By Tony Isabella, Gary Friedrich, Bill Mantlo, Marv Wolfman, Steve Gerber, Jim Mooney, Frank Robbins, George Tuska, Sal Buscema, Bob Brown, John Byrne & various (Marvel)
ISBN: 978-1-3029-2214-6 (HB)
At the end of the 1960s American comicbooks were in turmoil, much like the youth of the nation they targeted. Superheroes had dominated for much of the decade; peaking globally before explosively falling to ennui and overkill. Older genres such as horror, westerns and science fiction returned, fed by radical trends in movie-making where another, new(ish) wrinkle had also emerged: disenchanted, rebellious, unchained Youth on Motorbikes seeking a different way forward.
Green Lantern/Green Arrow, Jack Kirby’s Jimmy Olsen, Captain America and many others all took the Easy Rider option to boost flagging sales (and if you’re interested, the best of the crop was Mike Sekowsky’s tragically unfinished mini-masterpiece of cool Jason’s Quest in Showcase). Over at Marvel – a company still reeling from Kirby’s defection to DC/National in 1970 – canny Roy Thomas green-lighted a new character who combined the freewheeling, adolescent-friendly biker-theme with the all-pervasive supernatural furore gripping the entertainment fields.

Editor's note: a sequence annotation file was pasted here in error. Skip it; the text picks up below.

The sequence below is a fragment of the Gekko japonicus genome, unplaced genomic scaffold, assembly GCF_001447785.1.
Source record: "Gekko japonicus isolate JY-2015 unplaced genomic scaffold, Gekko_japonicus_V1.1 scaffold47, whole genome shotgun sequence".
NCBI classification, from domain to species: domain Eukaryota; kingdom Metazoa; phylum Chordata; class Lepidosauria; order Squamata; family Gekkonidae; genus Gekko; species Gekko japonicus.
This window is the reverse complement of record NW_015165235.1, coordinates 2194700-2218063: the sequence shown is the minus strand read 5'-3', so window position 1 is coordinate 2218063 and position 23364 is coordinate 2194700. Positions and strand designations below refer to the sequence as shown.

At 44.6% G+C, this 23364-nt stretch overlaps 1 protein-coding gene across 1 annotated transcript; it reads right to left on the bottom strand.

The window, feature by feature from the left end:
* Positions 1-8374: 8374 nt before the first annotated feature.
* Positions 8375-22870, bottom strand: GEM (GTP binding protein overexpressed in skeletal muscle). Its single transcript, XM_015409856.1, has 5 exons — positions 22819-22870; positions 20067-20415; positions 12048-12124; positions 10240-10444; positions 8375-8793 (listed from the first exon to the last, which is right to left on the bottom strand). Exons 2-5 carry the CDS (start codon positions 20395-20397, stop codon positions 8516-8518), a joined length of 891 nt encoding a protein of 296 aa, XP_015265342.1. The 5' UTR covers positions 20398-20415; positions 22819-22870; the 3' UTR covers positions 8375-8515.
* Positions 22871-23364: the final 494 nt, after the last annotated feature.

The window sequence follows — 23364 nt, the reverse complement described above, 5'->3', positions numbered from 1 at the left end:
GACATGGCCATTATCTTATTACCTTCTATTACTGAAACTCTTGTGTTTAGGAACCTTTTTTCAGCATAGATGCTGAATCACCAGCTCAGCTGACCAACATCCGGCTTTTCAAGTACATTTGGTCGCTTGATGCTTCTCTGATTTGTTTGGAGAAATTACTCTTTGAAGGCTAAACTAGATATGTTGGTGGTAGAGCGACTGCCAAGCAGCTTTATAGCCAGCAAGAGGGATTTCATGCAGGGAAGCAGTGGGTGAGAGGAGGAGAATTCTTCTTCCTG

Back in 1967, Marvel published a western masked hero named Ghost Rider: a shameless, whole-hearted appropriation of the cowboy hero creation of Vince Sullivan, Ray Krank & Dick Ayers (for Magazine Enterprises from 1949 to 1955), who utilised magician’s tricks to fight bandits by pretending to be an avenging phantom of justice.
Scant years later, with the Comics Code prohibition against horror hastily rewritten – amazing how plunging sales can affect ethics – scary comics came back in a big way. A new crop of supernatural superheroes and monsters began to appear on the newsstands to supplement the ghosts, ghoulies and goblins already infiltrating the once science-only scenarios of the surviving mystery men titles.